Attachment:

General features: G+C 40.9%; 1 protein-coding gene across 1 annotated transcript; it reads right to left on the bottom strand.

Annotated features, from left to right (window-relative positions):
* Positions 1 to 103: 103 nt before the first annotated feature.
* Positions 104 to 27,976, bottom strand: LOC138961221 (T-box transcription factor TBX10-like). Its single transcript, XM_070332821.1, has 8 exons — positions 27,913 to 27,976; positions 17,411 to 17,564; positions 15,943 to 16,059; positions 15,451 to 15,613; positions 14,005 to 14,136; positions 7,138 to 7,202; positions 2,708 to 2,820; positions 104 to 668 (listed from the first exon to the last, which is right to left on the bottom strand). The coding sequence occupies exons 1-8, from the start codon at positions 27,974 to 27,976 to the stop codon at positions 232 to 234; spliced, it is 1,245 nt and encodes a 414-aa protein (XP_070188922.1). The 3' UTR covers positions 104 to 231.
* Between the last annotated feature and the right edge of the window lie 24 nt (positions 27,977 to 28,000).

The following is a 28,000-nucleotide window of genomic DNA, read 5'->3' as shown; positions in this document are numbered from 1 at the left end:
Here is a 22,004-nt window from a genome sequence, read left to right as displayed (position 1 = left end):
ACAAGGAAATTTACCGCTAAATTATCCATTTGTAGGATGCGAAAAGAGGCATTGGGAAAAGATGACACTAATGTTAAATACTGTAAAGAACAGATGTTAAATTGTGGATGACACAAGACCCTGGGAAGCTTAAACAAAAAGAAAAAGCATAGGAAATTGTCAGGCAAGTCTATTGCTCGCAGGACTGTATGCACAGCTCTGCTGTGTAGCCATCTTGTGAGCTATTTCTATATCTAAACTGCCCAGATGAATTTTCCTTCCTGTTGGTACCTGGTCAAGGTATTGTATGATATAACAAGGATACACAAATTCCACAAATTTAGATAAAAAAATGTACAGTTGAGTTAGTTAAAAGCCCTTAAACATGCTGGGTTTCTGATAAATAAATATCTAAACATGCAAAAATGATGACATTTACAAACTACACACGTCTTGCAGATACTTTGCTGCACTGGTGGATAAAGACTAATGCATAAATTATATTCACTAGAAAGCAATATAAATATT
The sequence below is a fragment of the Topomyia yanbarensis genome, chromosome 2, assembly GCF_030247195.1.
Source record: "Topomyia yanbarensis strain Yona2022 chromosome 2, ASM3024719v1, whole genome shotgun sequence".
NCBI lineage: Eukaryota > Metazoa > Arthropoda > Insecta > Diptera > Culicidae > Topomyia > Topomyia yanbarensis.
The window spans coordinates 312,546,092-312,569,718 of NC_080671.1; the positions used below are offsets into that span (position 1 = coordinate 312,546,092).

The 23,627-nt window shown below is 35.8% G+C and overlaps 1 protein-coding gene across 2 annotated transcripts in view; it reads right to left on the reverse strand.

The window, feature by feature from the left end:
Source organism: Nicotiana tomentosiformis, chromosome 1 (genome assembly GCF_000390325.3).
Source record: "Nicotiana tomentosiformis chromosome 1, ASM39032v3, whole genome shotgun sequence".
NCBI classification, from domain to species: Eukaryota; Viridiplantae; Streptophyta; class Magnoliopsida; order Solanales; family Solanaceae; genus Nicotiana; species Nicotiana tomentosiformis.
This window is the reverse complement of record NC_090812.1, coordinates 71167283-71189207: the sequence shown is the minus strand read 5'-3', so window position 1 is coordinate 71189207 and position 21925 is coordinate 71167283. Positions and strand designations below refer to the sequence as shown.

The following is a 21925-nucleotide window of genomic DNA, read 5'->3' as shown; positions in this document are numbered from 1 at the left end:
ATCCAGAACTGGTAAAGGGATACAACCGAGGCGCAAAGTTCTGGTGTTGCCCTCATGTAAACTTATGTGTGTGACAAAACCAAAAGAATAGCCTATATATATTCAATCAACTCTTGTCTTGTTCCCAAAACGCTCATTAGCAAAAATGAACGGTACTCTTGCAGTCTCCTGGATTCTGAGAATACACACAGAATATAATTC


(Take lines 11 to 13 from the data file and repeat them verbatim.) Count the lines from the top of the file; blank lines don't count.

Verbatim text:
NCBI lineage: Eukaryota > Metazoa > Arthropoda > Insecta > Diptera > Culicidae > Topomyia > Topomyia yanbarensis.
The window spans coordinates 312,546,092-312,569,718 of NC_080671.1; the positions used below are offsets into that span (position 1 = coordinate 312,546,092).

The 23,627-nt window shown below is 35.8% G+C and overlaps 1 protein-coding gene across 2 annotated transcripts in view; it reads right to left on the reverse strand.